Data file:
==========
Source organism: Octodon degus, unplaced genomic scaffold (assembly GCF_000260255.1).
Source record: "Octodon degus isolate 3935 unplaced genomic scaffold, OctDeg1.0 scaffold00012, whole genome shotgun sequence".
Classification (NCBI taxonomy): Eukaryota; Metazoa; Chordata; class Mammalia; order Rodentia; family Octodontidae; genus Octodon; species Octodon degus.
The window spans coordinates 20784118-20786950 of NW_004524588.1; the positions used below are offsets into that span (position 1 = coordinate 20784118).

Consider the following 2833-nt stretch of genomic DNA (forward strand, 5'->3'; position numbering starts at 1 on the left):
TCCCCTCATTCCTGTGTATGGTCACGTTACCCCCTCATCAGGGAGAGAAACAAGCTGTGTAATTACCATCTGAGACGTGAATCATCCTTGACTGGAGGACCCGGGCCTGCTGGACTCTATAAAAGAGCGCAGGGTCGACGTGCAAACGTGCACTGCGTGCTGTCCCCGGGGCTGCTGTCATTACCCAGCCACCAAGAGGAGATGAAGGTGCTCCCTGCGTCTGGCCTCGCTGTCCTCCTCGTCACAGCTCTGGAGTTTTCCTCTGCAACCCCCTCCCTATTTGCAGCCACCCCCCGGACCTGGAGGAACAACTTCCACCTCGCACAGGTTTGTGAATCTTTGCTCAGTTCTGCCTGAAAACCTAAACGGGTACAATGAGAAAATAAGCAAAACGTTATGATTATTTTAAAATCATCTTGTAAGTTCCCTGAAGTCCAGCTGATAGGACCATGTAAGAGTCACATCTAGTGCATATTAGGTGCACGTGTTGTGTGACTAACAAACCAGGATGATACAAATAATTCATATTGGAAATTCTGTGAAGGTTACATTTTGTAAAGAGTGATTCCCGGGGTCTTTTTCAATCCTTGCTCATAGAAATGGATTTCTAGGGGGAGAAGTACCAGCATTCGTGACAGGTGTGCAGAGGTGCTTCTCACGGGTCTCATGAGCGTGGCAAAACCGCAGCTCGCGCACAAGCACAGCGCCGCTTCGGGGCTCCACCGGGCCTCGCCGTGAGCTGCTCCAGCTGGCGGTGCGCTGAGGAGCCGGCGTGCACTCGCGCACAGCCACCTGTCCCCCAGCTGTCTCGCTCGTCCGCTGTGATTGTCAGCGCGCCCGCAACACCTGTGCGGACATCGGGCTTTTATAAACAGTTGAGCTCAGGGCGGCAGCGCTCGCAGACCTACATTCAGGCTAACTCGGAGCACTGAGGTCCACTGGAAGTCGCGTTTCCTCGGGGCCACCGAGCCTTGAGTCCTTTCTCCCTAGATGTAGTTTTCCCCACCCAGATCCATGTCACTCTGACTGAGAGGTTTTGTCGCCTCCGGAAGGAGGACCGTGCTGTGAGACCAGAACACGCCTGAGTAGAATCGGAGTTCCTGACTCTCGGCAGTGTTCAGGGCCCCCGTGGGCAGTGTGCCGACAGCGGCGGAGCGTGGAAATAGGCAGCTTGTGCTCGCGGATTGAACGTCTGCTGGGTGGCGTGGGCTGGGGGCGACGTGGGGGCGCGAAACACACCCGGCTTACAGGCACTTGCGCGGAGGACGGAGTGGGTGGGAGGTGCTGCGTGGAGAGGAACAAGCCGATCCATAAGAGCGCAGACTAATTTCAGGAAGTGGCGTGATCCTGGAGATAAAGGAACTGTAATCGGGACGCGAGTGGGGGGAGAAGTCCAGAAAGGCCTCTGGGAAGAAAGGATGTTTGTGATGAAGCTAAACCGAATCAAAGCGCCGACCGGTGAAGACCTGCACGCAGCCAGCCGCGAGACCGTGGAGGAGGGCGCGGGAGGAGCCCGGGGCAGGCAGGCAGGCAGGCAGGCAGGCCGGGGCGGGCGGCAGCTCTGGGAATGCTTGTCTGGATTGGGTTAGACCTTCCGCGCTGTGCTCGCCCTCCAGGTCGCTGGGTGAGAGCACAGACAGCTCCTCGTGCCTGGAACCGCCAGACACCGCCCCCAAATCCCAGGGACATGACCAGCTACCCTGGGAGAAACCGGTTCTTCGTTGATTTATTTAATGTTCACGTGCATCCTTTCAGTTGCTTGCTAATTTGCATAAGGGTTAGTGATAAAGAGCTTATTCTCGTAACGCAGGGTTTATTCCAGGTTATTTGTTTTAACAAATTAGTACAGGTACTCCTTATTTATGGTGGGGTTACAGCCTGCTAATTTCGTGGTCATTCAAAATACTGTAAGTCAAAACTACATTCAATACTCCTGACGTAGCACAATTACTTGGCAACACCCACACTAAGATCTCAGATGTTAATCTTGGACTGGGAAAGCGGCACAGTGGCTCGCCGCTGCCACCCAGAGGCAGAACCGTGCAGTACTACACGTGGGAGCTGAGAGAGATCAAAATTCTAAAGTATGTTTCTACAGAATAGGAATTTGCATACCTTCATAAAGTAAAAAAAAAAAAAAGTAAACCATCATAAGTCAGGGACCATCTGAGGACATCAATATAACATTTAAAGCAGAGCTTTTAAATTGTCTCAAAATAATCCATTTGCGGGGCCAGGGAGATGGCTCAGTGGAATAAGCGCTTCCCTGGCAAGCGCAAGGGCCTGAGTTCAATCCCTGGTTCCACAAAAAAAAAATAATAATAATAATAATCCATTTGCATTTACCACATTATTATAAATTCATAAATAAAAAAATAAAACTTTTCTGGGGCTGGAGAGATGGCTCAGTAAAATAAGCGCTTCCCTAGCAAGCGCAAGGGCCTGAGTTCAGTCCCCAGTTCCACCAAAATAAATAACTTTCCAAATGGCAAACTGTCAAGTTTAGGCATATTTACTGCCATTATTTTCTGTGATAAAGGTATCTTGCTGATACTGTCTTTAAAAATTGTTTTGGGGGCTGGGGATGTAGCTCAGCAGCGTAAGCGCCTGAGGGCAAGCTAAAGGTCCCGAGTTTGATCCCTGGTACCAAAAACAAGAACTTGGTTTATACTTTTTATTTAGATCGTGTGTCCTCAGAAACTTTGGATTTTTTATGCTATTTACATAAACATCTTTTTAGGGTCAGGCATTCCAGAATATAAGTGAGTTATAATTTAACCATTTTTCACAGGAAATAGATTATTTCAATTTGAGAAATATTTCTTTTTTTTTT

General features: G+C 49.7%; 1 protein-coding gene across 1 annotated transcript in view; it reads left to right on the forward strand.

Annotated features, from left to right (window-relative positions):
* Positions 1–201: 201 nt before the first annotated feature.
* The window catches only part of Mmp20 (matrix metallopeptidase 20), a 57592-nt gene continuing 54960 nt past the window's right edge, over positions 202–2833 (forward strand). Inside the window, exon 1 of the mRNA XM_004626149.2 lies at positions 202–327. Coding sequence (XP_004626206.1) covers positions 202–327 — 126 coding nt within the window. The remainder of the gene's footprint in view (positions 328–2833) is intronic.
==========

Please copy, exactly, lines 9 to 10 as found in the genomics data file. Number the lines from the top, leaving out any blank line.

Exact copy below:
* Positions 1–201: 201 nt before the first annotated feature.
* The window catches only part of Mmp20 (matrix metallopeptidase 20), a 57592-nt gene continuing 54960 nt past the window's right edge, over positions 202–2833 (forward strand). Inside the window, exon 1 of the mRNA XM_004626149.2 lies at positions 202–327. Coding sequence (XP_004626206.1) covers positions 202–327 — 126 coding nt within the window. The remainder of the gene's footprint in view (positions 328–2833) is intronic.